Off-topic, well, on topic, or both maybe: I’m finding it useful to write these ‘open loops’ as it’s just a bunch of links that I want to come back to, without losing them. Quite frankly it’s easier to find them here on my blog than anywhere else. I am the intended reader of these posts, but do let me know if your find them useful at all.
I’ve got a few things I don’t want to lose track off, open loops you could say. So rather than keeping my browser tabs open, I’m going to simply put the links here:
- Change the way you read blog posts
- 66 One sentence tips for bloggers
- A $10 digital microscope
- How to use Siri on iOS 7 (list of commands)
- Google Fonts
That’s all for now :)
Steven Pressfield taught us the secret of real writers:
There’s a secret that real writers know that wanna be writers don’t, and the secret is this: It’s not the writing part that’s hard. What’s hard is sitting down to write. What keeps us from sitting down is resistance.
Working with SugarCRM (Pro, OnDemand) last week and discovered a wonderful thing!
SugarCRM has been designed to import record ID numbers from other systems. So long as the id numbers you’re importing are less than 36 characters, and are globally unique (not just unique to the entity, i.e. contacts, notes, accounts) you’re in business, you can simply import the legacy record ID into the Sugar ID field (see below on how to make it globally unique).
This is a great thing. Before knowing this, and with other systems, you need to create a custom field in each entity to store the legacy ID number, import the data into that entity, then export it with the new system’s ID number. You can then match up this new ID number with other data so that the relationships get maintained. This is discovery is for me a wonderful thing, others already know this as it was designed this way, but this will save me a lot of work.
One of the tips given to me by one of the SugarCRM support people was that if the ID isn’t globally unique, then simply suffix it (or prefix it) with something unique for that entity. For example, if Accounts and Contacts both have an ID of “ABCD-1234” you could suffix all the Accounts record ID’s with “_Acct” and the Contact record ID’s with “_Cont”. This effectively makes them globally unique. Do the same for any ID’s in other entities, for example, in the Notes table, any Contact ID’s would get suffixed the same way with “_Cont”.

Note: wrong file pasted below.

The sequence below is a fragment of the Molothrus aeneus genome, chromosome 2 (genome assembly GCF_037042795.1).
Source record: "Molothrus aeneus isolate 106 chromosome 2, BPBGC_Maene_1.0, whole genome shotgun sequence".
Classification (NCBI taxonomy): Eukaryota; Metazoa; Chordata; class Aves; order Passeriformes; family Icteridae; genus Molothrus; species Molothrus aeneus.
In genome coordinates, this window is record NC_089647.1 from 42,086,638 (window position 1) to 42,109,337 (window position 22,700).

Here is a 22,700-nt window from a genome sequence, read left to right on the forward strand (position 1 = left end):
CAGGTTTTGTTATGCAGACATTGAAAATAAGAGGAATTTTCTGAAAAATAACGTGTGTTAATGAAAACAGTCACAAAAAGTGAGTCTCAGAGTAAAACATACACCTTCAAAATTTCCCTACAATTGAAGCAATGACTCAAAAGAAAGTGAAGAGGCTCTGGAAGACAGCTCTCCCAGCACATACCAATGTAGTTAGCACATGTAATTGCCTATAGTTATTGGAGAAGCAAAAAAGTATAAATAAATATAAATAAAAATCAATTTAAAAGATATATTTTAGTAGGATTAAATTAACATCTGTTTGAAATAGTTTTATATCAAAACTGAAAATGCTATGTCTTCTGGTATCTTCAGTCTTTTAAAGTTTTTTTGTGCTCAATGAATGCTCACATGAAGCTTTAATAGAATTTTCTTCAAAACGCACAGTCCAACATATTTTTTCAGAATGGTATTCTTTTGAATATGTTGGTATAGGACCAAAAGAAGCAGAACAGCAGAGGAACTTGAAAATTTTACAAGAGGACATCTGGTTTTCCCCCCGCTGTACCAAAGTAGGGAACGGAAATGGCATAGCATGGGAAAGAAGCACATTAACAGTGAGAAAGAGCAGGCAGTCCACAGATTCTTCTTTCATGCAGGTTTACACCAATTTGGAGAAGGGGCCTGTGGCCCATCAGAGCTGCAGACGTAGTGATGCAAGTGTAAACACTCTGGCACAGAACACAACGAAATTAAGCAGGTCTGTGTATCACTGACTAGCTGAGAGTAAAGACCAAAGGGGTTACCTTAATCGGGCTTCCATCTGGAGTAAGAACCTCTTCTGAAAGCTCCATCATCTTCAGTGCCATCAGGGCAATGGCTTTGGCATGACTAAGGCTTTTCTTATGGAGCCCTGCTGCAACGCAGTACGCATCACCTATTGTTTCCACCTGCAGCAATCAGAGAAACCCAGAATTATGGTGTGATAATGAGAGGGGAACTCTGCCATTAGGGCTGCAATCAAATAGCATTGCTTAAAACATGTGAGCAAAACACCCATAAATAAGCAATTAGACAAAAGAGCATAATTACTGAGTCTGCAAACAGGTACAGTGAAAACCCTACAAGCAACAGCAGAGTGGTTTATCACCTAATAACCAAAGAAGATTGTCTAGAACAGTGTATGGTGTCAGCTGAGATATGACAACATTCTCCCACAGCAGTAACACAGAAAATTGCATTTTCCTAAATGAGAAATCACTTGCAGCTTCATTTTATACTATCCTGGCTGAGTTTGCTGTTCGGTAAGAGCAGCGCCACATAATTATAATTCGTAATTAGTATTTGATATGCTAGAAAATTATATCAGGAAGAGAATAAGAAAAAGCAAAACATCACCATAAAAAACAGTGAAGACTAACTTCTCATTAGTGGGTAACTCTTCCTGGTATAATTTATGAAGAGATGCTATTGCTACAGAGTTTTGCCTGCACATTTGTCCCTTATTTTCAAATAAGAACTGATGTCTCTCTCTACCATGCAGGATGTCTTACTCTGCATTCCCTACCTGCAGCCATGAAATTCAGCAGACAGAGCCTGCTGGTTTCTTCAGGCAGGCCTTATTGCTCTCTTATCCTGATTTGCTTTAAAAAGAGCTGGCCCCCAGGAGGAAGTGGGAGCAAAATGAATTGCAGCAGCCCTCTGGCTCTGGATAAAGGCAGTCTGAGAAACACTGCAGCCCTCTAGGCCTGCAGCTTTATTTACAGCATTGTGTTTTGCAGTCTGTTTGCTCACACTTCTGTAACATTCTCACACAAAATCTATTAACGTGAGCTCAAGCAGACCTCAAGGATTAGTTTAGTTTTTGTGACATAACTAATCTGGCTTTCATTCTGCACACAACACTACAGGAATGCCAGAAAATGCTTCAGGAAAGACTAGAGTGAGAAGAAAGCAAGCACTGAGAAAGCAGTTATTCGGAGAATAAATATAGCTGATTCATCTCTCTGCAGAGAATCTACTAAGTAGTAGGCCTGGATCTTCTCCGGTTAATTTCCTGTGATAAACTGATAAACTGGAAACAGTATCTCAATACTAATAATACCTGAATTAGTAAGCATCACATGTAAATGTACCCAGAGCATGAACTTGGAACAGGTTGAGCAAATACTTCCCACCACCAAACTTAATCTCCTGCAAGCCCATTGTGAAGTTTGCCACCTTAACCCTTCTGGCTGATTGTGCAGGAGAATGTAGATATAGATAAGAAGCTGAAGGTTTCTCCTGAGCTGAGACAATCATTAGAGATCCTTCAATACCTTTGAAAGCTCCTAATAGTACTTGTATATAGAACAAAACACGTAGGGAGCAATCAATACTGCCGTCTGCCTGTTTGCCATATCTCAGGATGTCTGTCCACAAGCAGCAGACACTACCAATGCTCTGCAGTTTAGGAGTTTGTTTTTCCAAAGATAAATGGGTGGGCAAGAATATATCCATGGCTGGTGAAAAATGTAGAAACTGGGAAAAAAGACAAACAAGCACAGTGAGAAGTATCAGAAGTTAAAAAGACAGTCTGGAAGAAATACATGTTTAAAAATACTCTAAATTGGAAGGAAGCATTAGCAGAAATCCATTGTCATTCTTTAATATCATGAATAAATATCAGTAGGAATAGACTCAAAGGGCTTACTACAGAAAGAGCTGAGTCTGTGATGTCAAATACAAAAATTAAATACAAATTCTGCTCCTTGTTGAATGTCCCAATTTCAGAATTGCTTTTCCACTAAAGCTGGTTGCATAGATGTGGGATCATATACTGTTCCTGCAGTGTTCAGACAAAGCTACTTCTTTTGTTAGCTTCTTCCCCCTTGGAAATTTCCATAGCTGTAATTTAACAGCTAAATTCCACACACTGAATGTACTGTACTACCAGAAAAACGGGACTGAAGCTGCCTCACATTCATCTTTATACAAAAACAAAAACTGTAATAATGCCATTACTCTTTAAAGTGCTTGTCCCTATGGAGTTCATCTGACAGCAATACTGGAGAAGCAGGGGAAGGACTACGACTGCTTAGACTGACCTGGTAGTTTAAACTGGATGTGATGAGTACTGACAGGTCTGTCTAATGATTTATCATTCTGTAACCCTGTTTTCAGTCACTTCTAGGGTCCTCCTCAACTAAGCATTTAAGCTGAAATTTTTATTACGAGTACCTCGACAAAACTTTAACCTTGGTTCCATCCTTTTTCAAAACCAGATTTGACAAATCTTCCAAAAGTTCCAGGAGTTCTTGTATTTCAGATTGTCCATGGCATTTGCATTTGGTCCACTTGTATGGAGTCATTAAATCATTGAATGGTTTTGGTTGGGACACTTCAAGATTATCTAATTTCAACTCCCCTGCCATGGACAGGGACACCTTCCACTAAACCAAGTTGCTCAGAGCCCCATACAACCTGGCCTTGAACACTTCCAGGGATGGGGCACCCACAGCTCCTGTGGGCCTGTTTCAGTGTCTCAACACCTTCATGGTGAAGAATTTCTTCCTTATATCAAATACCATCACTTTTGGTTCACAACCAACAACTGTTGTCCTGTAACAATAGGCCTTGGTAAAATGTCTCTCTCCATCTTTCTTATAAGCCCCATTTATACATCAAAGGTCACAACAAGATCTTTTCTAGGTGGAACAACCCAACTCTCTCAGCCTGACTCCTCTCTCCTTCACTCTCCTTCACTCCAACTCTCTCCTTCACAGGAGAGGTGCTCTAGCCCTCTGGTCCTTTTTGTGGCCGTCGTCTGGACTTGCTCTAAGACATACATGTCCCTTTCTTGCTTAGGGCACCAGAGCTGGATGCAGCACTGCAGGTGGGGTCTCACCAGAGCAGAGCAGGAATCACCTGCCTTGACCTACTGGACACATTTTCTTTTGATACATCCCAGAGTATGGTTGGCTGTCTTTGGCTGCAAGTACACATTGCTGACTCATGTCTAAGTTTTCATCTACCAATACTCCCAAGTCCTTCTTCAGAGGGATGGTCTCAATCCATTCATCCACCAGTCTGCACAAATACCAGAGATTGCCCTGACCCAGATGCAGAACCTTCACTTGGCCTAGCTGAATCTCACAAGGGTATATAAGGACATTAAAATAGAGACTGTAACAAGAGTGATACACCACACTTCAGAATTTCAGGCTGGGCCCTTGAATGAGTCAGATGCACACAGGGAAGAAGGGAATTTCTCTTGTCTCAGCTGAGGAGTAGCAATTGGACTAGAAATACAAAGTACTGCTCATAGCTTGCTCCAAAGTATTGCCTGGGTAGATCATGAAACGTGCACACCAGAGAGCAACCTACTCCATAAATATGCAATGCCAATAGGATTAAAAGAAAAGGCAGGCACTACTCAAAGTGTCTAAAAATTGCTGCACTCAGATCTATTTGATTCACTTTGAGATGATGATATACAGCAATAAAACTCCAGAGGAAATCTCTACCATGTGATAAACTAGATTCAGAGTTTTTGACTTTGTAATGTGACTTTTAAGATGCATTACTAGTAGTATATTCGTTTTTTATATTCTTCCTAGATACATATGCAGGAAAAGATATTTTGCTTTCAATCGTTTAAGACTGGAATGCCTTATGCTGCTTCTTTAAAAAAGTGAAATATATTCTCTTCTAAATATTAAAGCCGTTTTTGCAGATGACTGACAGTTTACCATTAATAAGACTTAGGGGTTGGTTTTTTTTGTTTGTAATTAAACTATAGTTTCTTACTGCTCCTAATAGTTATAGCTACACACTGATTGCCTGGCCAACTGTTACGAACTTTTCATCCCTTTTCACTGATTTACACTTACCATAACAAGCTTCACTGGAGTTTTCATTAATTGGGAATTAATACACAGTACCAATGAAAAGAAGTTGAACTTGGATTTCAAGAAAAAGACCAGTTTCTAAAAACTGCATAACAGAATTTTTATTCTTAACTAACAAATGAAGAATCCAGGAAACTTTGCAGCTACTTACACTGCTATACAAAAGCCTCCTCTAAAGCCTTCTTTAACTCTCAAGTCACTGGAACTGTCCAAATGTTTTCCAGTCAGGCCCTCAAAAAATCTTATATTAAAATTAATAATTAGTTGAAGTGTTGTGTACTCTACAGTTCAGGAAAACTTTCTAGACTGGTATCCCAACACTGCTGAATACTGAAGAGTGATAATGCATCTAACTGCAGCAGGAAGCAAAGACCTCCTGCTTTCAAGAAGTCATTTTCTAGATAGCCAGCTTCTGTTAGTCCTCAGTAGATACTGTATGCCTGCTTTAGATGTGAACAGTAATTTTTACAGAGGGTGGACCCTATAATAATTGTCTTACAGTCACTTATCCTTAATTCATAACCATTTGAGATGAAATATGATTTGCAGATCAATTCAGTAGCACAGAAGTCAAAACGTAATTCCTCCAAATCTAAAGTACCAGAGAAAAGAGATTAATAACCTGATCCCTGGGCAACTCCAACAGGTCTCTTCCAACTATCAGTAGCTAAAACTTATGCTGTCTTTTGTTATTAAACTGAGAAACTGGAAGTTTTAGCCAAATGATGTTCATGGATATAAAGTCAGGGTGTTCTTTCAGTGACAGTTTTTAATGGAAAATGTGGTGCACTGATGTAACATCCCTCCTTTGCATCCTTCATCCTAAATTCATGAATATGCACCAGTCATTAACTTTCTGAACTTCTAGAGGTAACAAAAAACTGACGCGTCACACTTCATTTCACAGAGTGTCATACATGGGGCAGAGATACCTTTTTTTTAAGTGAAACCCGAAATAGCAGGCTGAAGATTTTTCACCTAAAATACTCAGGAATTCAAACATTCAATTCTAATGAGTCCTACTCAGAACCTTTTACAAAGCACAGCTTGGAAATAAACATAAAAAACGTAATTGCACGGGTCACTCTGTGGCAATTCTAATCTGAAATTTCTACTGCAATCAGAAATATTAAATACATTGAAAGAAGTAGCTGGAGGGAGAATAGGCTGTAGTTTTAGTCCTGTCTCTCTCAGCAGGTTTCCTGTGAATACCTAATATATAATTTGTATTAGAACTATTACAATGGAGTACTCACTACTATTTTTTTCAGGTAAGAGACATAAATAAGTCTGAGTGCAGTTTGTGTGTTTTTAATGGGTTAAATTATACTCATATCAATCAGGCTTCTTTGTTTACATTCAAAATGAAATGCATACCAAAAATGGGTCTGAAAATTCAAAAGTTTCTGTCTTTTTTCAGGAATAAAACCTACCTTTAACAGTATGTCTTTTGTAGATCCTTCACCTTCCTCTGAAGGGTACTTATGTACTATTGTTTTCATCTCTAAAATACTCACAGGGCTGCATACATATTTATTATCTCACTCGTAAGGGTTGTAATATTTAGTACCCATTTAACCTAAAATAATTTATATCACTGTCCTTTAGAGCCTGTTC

Account Records Before:
- ID, AccountName:
- ABCD-1234, Doe Exports
- ABCD-4321, Joes Toes
Contact Records Before:
- ID, ContactName
- ABCD-1234, Jane Doe
- ABCD-4321, Joey Blowy
As you can see above, the ID’s are unique to the entity but not globally unique (and we do want them globally unique). By suffixing the ID’s we can make them globally unique as you see below:
Account Records After:
- ID, AccountName
- ABCD-1234_Acct, Doe Exports
- ABCD-4321_Acct, Joes Toes
Contact Records After:
- ID, ContactName
- ABCD-1234_Cont, Jane Doe
- ABCD-4321_Cont, Joey Blowy
This really does make it much easier import lots of data and keep the relationships between pieces of information. For example, Notes would then look like this:
- ID, RelatedContact, RelatedAccount, Note
- 123_Note, ABCD-1234_Cont, ABCD-1234_Acct, “Spoke with Jane re recent purchase.”
- 456_Note, ABCD-4321_Cont, ABCD-4321_Acct, “Joey rang, wants to double his order.”
If only it were this easy importing into other CRM’s. Let me know if you have any questions about importing data into SugarCRM.
I am here because of my choices, my decisions.
Because of my actions and my inactions.
Like it, or like it not.
That is the why.
You could accurately say “I chose to be here”.
The choices ahead, they will determine where I go.
Where are you?
And where are you going?
Are you choices leading you where you want to go?
AddThis is a browser extension. It’ll allow you to easily share content on multiple networks.